PhotoZillow is sort of the Google of real estate. It wasn't long ago that real estate agents and their powerful lobbying organizations had realty listings pretty well locked up. If you were looking for a home, there were few sources of information other than Realtors, as they insist on calling themselves. 

Zillow broke the market for real estate information wide open with its Big Data approach, indexing and displaying information on 110 million homes, just as Google made data scattered around the internet accessible to all. Suddenly, you didn't have to submit to the clutches of a real estate salesperson to get an idea of what the market was like in a given area. You could find listings and all kinds of neighborhood data just by firing up your browser.

The National Association of Realtors (NAR) was not too happy about this, as it loosened agents' hold on information. Neither was Dow Jones, publisher of the Wall Street Journal.

That's because Dow Jones in 2014 bought for $950 million. Besides operating its own site, Move operates the listings site for the NAR, in a cozy little arrangement that combines journalism and home hucksterism.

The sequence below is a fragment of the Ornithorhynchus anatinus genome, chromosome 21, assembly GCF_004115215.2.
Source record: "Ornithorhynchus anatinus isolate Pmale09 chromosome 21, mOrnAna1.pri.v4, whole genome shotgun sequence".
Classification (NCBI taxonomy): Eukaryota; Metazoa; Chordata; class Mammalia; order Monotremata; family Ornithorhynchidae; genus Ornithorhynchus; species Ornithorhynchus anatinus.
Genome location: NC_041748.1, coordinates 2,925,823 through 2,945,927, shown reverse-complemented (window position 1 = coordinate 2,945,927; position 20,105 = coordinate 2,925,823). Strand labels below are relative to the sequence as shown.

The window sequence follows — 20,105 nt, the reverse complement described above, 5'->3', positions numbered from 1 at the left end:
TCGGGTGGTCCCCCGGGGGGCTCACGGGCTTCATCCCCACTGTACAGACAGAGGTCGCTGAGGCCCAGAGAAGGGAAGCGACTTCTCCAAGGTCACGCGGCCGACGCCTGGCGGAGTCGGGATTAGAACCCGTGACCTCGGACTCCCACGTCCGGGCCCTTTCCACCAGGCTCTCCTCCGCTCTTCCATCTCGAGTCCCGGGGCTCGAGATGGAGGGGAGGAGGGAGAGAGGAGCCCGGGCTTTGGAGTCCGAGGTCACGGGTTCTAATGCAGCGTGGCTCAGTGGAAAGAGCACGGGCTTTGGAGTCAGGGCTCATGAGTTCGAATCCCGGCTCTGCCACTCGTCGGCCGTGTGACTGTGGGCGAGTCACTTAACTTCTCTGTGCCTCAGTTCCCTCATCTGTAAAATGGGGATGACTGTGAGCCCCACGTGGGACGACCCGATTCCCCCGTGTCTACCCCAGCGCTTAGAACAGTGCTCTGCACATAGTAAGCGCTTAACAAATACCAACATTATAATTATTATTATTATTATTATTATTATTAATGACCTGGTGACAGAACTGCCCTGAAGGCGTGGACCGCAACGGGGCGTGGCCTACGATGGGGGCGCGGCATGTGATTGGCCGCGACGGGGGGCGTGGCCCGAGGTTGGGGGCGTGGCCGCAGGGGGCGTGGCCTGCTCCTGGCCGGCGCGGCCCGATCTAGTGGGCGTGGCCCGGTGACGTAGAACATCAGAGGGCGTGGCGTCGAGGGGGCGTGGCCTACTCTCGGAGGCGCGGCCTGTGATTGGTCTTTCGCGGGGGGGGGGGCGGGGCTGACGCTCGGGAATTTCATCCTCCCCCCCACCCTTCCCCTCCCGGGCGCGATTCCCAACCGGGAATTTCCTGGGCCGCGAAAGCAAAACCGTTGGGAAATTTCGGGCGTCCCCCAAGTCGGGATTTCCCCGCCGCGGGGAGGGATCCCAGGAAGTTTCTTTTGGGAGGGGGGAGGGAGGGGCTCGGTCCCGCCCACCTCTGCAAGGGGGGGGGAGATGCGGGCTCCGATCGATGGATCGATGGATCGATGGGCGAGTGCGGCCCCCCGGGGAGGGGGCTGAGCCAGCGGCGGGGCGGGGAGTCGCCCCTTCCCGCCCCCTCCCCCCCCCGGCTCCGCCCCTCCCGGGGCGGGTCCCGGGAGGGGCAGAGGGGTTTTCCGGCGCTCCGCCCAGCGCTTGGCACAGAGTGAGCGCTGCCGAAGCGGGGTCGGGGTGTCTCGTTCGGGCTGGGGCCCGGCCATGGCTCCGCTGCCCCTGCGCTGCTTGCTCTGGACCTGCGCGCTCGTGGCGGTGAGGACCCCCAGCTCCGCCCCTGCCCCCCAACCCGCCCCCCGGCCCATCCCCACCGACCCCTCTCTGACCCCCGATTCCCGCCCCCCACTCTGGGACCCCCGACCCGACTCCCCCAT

Zillow, which bought competitor Trulia for $2.5 billion in 2015, broke up the cozy arrangement between real estate agents and the Dow Jones/NAR oligopoly, making it possible for consumers to get unfiltered data. Suddenly they could look at listings on their own, find neighborhood stats on everything from schools to taxes to walkability and even list their own property, all without the intercession of a real estate agent.

Ounce of flesh

Realtors and Dow Jones got a small bit of revenge earlier this month when Zillow agreed to pay $130 million to settle a lawsuit that charged it had stolen trade secrets by hiring executives from Move, which initially claimed damages of $1.8 billion. The court later reduced that to about $1 billion.

The NAR issued a statement saying it was "pleased" with the outcome. Zillow denied wrongdoing and said the settlement would allow it to focus on continued growth and innovation.  

"Move will receive the bulk of these funds; it is NAR’s hope that they will invest this money in initiatives that enhance the consumer experience on® and benefit our members in support of the Realtor® brand," NAR said, just about exhausting its supply of those little encircled "R" things. 

Maybe so, although it will take a lot of work. The and sites are poor seconds to Zillow, as the illustration above shows.

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